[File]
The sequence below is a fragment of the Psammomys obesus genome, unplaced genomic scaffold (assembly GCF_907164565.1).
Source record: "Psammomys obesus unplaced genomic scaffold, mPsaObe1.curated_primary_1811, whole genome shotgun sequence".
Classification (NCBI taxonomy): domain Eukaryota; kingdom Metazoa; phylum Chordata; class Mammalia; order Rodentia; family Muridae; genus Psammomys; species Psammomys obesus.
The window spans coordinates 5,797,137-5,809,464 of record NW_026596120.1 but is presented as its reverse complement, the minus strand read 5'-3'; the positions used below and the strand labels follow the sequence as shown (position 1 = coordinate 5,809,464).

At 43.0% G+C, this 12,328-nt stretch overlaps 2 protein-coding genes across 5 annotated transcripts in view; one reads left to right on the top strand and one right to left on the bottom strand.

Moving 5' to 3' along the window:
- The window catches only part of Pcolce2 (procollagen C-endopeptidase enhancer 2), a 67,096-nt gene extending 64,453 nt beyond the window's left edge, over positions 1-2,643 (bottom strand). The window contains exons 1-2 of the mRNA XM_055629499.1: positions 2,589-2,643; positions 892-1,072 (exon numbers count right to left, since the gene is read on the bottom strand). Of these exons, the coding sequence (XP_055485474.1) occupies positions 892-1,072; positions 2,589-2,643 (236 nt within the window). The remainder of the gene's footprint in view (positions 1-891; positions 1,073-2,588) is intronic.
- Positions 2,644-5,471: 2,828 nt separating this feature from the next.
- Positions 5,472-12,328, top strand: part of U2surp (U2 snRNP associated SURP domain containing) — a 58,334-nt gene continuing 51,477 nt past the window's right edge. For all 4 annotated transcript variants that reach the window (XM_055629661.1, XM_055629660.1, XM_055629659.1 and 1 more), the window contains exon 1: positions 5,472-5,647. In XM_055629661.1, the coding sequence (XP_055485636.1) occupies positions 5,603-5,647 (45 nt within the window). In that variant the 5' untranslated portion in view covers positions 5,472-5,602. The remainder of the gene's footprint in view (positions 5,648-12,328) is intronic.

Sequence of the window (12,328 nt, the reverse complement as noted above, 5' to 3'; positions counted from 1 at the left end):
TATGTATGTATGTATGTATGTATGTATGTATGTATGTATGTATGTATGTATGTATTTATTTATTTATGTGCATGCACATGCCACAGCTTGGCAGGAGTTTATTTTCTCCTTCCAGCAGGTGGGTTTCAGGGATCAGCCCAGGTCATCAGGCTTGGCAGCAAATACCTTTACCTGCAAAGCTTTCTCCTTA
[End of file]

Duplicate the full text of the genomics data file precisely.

The sequence below is a fragment of the Psammomys obesus genome, unplaced genomic scaffold (assembly GCF_907164565.1).
Source record: "Psammomys obesus unplaced genomic scaffold, mPsaObe1.curated_primary_1811, whole genome shotgun sequence".
Classification (NCBI taxonomy): domain Eukaryota; kingdom Metazoa; phylum Chordata; class Mammalia; order Rodentia; family Muridae; genus Psammomys; species Psammomys obesus.
The window spans coordinates 5,797,137-5,809,464 of record NW_026596120.1 but is presented as its reverse complement, the minus strand read 5'-3'; the positions used below and the strand labels follow the sequence as shown (position 1 = coordinate 5,809,464).

At 43.0% G+C, this 12,328-nt stretch overlaps 2 protein-coding genes across 5 annotated transcripts in view; one reads left to right on the top strand and one right to left on the bottom strand.

Moving 5' to 3' along the window:
- The window catches only part of Pcolce2 (procollagen C-endopeptidase enhancer 2), a 67,096-nt gene extending 64,453 nt beyond the window's left edge, over positions 1-2,643 (bottom strand). The window contains exons 1-2 of the mRNA XM_055629499.1: positions 2,589-2,643; positions 892-1,072 (exon numbers count right to left, since the gene is read on the bottom strand). Of these exons, the coding sequence (XP_055485474.1) occupies positions 892-1,072; positions 2,589-2,643 (236 nt within the window). The remainder of the gene's footprint in view (positions 1-891; positions 1,073-2,588) is intronic.
- Positions 2,644-5,471: 2,828 nt separating this feature from the next.
- Positions 5,472-12,328, top strand: part of U2surp (U2 snRNP associated SURP domain containing) — a 58,334-nt gene continuing 51,477 nt past the window's right edge. For all 4 annotated transcript variants that reach the window (XM_055629661.1, XM_055629660.1, XM_055629659.1 and 1 more), the window contains exon 1: positions 5,472-5,647. In XM_055629661.1, the coding sequence (XP_055485636.1) occupies positions 5,603-5,647 (45 nt within the window). In that variant the 5' untranslated portion in view covers positions 5,472-5,602. The remainder of the gene's footprint in view (positions 5,648-12,328) is intronic.

Sequence of the window (12,328 nt, the reverse complement as noted above, 5' to 3'; positions counted from 1 at the left end):
TATGTATGTATGTATGTATGTATGTATGTATGTATGTATGTATGTATGTATGTATTTATTTATTTATGTGCATGCACATGCCACAGCTTGGCAGGAGTTTATTTTCTCCTTCCAGCAGGTGGGTTTCAGGGATCAGCCCAGGTCATCAGGCTTGGCAGCAAATACCTTTACCTGCAAAGCTTTCTCCTTA